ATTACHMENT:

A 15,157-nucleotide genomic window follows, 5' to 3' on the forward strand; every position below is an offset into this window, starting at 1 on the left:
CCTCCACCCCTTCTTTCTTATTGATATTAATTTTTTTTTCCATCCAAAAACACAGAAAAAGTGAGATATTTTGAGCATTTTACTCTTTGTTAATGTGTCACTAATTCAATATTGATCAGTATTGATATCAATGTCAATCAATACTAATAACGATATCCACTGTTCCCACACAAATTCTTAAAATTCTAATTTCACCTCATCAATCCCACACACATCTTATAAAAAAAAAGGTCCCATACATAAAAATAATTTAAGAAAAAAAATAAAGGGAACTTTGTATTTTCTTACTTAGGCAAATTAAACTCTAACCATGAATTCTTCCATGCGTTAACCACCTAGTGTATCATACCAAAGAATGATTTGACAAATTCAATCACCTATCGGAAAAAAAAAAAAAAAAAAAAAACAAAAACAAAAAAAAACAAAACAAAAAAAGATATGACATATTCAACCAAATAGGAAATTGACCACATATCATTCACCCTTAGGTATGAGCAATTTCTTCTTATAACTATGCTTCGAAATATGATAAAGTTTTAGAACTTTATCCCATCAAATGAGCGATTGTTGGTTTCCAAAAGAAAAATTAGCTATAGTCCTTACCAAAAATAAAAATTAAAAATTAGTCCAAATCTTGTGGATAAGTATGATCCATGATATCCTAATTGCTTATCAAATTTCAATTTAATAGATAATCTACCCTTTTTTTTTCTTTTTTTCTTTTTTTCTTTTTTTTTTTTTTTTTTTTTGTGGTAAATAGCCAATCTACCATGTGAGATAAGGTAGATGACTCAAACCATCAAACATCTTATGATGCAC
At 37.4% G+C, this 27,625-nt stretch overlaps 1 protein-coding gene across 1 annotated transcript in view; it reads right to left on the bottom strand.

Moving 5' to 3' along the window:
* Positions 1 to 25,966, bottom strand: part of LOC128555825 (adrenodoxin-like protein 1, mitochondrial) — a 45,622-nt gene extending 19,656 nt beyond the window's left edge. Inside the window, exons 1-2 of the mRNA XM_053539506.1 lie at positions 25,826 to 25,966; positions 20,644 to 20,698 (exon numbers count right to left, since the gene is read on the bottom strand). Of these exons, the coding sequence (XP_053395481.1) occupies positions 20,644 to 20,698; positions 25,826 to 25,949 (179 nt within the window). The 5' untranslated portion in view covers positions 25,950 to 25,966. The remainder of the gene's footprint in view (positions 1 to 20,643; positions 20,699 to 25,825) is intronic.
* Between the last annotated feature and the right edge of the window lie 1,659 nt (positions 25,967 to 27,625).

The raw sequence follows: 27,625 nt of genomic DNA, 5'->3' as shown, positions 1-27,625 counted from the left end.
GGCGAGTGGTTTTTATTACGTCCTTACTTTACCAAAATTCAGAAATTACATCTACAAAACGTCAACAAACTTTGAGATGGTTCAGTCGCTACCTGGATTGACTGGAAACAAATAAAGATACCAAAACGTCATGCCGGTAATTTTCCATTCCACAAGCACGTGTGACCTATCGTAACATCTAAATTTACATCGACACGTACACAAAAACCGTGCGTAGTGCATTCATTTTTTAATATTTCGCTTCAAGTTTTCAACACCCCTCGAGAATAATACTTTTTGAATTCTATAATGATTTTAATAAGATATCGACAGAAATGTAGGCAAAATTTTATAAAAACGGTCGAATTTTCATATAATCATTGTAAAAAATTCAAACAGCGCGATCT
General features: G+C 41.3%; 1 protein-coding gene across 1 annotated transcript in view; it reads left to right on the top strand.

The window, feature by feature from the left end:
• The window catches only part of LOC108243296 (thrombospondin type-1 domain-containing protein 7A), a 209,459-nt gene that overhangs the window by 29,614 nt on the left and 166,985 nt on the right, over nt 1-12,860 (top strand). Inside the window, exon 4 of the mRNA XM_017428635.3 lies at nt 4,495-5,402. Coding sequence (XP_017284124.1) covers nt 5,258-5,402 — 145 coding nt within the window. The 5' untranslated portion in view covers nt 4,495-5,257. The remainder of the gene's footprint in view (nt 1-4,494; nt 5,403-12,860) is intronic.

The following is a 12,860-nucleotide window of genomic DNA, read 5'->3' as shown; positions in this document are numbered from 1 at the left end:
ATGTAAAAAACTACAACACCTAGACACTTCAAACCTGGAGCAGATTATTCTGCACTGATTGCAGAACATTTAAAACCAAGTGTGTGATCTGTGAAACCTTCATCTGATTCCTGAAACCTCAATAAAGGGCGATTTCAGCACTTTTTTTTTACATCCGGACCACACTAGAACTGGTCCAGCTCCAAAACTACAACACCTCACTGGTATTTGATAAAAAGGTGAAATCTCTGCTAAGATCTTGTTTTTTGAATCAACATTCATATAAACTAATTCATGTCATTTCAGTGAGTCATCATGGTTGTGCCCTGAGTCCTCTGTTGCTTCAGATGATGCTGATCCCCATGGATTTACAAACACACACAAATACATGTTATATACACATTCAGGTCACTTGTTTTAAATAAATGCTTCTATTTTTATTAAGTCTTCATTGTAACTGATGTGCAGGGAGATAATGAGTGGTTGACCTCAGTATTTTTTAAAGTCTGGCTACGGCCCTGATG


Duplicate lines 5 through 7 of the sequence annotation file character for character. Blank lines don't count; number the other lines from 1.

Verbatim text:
* Positions 1 to 25,966, bottom strand: part of LOC128555825 (adrenodoxin-like protein 1, mitochondrial) — a 45,622-nt gene extending 19,656 nt beyond the window's left edge. Inside the window, exons 1-2 of the mRNA XM_053539506.1 lie at positions 25,826 to 25,966; positions 20,644 to 20,698 (exon numbers count right to left, since the gene is read on the bottom strand). Of these exons, the coding sequence (XP_053395481.1) occupies positions 20,644 to 20,698; positions 25,826 to 25,949 (179 nt within the window). The 5' untranslated portion in view covers positions 25,950 to 25,966. The remainder of the gene's footprint in view (positions 1 to 20,643; positions 20,699 to 25,825) is intronic.
* Between the last annotated feature and the right edge of the window lie 1,659 nt (positions 25,967 to 27,625).

The raw sequence follows: 27,625 nt of genomic DNA, 5'->3' as shown, positions 1-27,625 counted from the left end.